# Protected: A Modified Algorithm for Solving Tangram Puzzles

In this post I describe a modification of the algorithm previously outlined for solving tangram puzzles.

For ease of writing I’ll call the new algorithm Vert-Solve. The Vert-Solve algorithm uses the same combinatorial approach as the previously described algorithm position_puzzle_pieces. The most significant difference between the two algorithms is Vert-Solve uses vertices as a basic building block, whereas position_puzzle_pieces as I described the algorithm used polygons.

Before outlining Vert-Solve I need to show how polygons are represented (this information will also be used in future posts on algorithm implementations).

A polygon, p, can be completely described by a list of of vertices together with their respective line segments.

The below polygon, p, is represented by:
[v1, v2, v3, v4], where
v1 = [(0, 0), [[(0, 0), (0, 1)], [(0, 0), (1, 0)]]]
v2 = [(0, 1), [[(0, 1), (0, 0)], [(0, 1), (1, 1)]]]
v3 = [(1, 1), [[(1, 1), (0, 1)], [(1, 1), (1, 0)]]]
v3 = [(1, 0), [[(1, 0), (1, 1)], [(1, 0), (0, 0)]]].

p:

I note that the current position_puzzle_pieces algorithm implementation uses the same basic data structure to represent a polygon.

To represent a set of polygons simply use a list of polygon objects e.g. [p1, p2, …, pn]. In general this is the representation used for a set of polygon objects but for the purposes of Vert-Solve this representation is converted to a new representation based entirely on vertices. The following is an example.

Right Triangle:
p1 = [v1, v2, v3]
v1 = [(0, 0), [[(0, 0), (0, 1)], [(0, 0), (1, 0)]]]
v2 = [(0, 1), [[(0, 1), (0, 0)], [(0, 1), (1, 0)]]]
v3 = [(1, 0), [[(1, 0), (0, 0)], [(1, 0), (0, 1)]]].

Square:
p2 = [v4, v5, v6, v7]
v4 = [(0, 0), [[(0, 0), (0, 1)], [(0, 0), (1, 0)]]]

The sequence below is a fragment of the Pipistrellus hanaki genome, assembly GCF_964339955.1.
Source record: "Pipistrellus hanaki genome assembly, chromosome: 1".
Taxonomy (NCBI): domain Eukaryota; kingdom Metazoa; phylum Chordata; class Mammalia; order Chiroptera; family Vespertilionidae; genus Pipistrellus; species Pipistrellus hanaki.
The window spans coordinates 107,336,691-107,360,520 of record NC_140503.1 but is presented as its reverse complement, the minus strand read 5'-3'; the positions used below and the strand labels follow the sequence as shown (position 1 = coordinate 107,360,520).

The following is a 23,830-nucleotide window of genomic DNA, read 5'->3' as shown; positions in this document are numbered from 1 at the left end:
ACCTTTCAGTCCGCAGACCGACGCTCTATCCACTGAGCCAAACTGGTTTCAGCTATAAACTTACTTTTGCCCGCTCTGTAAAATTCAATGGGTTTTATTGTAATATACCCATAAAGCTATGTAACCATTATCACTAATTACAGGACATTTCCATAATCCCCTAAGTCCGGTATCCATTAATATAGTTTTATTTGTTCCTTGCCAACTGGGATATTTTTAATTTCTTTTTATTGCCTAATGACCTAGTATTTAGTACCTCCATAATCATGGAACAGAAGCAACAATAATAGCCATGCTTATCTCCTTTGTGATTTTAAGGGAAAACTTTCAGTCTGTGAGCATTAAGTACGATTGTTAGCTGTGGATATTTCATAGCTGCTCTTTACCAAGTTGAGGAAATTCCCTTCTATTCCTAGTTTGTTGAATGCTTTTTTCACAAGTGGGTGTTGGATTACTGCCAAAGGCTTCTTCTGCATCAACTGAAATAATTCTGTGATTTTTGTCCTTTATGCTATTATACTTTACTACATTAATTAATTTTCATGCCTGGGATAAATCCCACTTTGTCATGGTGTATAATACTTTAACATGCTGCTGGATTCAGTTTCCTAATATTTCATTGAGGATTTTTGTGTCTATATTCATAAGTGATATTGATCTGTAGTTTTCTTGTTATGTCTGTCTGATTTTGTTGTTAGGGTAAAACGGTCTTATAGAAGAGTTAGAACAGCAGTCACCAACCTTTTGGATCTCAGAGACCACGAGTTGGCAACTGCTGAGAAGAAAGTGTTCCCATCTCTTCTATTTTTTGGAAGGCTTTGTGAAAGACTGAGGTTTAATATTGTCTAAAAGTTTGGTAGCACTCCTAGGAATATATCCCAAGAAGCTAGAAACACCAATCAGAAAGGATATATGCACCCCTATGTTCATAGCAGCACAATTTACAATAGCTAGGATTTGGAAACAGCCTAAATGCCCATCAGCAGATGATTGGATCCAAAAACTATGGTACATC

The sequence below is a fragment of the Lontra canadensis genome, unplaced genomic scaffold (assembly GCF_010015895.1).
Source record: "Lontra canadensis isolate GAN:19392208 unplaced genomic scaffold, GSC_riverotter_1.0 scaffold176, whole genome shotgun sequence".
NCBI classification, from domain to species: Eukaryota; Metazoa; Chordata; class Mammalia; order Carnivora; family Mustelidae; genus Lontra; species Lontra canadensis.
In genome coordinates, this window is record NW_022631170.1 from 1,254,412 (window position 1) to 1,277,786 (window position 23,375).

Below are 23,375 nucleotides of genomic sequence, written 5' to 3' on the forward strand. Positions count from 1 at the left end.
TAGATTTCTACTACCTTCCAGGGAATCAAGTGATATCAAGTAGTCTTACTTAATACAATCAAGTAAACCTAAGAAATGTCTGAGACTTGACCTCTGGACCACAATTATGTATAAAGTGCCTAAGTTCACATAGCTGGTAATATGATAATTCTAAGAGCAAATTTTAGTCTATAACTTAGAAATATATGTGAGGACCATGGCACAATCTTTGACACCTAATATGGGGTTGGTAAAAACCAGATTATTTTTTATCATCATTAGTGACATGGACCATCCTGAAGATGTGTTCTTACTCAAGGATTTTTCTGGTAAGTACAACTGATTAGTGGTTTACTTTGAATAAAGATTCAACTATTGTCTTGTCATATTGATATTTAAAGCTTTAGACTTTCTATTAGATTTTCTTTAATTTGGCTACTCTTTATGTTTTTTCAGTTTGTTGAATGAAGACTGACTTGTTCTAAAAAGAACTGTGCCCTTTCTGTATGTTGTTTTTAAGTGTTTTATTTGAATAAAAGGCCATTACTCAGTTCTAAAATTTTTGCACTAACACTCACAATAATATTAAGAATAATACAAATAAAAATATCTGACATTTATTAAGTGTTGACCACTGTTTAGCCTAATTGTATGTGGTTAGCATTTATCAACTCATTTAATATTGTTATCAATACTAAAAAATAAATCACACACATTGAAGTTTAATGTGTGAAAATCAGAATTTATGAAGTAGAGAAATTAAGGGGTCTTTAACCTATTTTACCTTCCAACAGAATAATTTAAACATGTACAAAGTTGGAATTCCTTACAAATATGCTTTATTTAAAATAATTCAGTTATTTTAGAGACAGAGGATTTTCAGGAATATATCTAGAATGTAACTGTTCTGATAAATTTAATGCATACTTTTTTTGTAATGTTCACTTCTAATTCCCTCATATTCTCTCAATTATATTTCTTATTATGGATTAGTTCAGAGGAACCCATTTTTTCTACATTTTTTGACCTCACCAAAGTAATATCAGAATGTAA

v5 = [(0, 1), [[(0, 1), (0, 0)], [(0, 1), (1, 1)]]]
v6 = [(1, 1), [[(1, 1), (0, 1)], [(1, 1), (1, 0)]]]
v7 = [(1, 0), [[(1, 0), (1, 1)], [(1, 0), (0, 0)]]].

The usual representation for the set of objects, S = {p1, p2}, is [p1, p2]. But instead we’ll represent S by a simple list of vertices where each vertex has a pointer (actually in python lingo a reference) to the object it’s part of e.g.

S = [(&p1, v1), (&p1, v2), (&p1, v3), (&p2, v4), (&p2, v5), (&p2, v6), (&p2, v7)]. I use &p for a reference to p.

At this point it doesn’t seem like this new representation has any advantages, in fact it seems worse then the previous representation for S. But it does have one important property, it is vertex centric versus polygon centric that is the basic object in the representation for S is a vertex instead of a polygon. This is a important distinction because we can build our algorithm and heuristics around vertices instead of polygons.

Here is the Vert-Solve algorithm:

function vert_solve(P = {set of puzzle pieces}, s = silhouette)
if P == ∅: return true

for (&p, v), w ∈ Pxs:
#By x I mean the Cartesian product, so (&p, v), w varies over all possible vertex pairs from P and s.

g=position_vertex_pair((&p, v), w) #create a generator to position the vertex, v, so that it coincides with w, that is translate p so that v and w have the same coordinates. Note that there are several possible orientations of v‘s line segments (that’s why a generator is used).
P’ = Pp #remove puzzle piece p from the set of puzzle pieces.

while g.next_orientation() == true: #continue loop, until all valid (by valid I mean p is a subset of s) possible orientations of v‘s lines segments are exhausted.
s’ = s\p #subtract puzzle piece p from shape s and set s’ equal to the shape resulting from the subtraction.

if vert_solve(P’, s’) == true: return true
end for
return false

The comments in the algorithm show how it works. My next post will examine several heuristics to improve the speed of Vert-Solve and position_puzzle_pieces.